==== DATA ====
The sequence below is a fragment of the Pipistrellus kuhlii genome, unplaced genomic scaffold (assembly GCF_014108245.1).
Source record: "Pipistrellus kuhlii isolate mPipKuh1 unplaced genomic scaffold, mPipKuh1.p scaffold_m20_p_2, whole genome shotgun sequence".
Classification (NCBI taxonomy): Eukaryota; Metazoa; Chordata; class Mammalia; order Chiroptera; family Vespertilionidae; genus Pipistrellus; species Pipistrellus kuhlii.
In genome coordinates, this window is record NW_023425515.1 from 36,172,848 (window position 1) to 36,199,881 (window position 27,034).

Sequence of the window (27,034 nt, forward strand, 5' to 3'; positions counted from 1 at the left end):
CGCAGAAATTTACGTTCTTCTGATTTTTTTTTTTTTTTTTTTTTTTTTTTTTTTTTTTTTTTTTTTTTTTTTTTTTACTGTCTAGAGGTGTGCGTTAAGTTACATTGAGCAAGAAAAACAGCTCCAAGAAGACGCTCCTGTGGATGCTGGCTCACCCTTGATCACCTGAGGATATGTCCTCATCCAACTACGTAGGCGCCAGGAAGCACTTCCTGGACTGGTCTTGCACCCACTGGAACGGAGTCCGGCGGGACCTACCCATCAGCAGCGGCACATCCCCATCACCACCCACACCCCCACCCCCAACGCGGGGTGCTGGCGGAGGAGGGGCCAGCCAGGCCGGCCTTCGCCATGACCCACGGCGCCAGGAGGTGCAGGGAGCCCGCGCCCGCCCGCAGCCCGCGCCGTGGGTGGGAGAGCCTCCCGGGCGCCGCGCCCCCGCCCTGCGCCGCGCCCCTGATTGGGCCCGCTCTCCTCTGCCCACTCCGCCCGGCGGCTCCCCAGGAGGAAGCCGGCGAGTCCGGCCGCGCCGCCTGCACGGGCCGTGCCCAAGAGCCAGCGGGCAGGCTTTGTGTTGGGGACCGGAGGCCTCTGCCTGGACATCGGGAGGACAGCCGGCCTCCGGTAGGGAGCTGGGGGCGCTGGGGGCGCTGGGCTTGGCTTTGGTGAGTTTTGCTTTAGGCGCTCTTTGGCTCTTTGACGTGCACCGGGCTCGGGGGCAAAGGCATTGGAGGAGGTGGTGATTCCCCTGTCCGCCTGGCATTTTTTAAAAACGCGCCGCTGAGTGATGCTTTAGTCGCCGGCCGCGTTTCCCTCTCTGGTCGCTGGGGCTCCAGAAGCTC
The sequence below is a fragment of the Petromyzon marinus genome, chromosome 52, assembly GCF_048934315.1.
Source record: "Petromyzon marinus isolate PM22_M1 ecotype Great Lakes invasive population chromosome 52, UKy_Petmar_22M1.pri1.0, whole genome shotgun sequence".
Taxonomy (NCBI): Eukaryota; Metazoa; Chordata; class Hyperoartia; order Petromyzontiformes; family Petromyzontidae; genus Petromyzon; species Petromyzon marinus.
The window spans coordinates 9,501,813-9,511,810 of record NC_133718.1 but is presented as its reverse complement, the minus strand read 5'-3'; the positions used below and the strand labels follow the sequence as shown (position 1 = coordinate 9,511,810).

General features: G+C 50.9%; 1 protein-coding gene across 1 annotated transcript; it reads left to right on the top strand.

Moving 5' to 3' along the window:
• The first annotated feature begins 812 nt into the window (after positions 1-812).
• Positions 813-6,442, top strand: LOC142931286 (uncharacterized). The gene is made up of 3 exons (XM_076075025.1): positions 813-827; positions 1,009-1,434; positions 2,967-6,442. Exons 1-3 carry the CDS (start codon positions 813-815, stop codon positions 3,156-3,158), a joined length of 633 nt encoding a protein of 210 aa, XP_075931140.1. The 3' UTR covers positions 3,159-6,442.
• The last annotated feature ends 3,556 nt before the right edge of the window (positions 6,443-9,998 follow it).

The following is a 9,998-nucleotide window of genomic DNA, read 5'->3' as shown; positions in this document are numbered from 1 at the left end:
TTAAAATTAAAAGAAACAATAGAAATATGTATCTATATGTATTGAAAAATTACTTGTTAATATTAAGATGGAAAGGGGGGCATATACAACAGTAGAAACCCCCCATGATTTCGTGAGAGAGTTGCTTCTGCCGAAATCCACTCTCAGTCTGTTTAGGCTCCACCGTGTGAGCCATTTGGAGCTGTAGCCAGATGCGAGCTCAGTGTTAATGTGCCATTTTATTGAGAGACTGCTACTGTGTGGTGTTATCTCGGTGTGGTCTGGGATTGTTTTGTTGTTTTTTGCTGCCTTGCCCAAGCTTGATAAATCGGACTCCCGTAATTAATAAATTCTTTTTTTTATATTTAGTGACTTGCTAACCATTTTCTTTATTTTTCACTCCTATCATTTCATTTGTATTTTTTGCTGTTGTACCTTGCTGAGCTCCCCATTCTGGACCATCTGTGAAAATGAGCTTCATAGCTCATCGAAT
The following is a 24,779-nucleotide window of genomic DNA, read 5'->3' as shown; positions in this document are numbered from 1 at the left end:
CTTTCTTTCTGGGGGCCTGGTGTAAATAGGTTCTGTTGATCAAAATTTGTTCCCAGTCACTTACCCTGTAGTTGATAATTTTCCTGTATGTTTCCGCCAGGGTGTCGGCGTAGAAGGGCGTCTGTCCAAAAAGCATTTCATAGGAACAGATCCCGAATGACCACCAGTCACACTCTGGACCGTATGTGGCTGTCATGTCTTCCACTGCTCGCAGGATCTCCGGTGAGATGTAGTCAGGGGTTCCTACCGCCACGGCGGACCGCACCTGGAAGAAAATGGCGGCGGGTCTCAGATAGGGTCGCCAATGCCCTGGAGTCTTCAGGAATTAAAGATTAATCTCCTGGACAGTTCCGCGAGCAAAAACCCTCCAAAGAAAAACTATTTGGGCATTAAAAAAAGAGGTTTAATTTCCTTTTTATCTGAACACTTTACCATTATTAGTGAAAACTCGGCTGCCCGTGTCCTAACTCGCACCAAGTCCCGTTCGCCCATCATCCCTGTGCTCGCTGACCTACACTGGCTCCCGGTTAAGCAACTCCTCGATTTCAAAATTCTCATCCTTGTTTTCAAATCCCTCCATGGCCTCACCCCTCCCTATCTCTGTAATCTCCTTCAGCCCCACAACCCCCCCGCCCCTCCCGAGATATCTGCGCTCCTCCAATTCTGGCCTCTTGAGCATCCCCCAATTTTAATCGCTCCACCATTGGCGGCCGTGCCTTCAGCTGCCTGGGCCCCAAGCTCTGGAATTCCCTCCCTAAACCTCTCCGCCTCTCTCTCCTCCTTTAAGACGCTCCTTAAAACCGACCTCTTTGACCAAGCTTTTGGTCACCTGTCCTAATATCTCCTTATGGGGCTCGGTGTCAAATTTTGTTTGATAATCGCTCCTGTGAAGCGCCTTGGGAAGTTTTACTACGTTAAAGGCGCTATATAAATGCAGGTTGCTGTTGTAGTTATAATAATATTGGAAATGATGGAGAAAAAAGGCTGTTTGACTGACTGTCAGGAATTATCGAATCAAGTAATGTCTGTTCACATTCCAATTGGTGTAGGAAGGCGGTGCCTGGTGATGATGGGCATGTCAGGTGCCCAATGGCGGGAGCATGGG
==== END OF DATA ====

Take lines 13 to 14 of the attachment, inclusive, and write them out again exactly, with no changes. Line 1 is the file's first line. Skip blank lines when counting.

• The first annotated feature begins 812 nt into the window (after positions 1-812).
• Positions 813-6,442, top strand: LOC142931286 (uncharacterized). The gene is made up of 3 exons (XM_076075025.1): positions 813-827; positions 1,009-1,434; positions 2,967-6,442. Exons 1-3 carry the CDS (start codon positions 813-815, stop codon positions 3,156-3,158), a joined length of 633 nt encoding a protein of 210 aa, XP_075931140.1. The 3' UTR covers positions 3,159-6,442.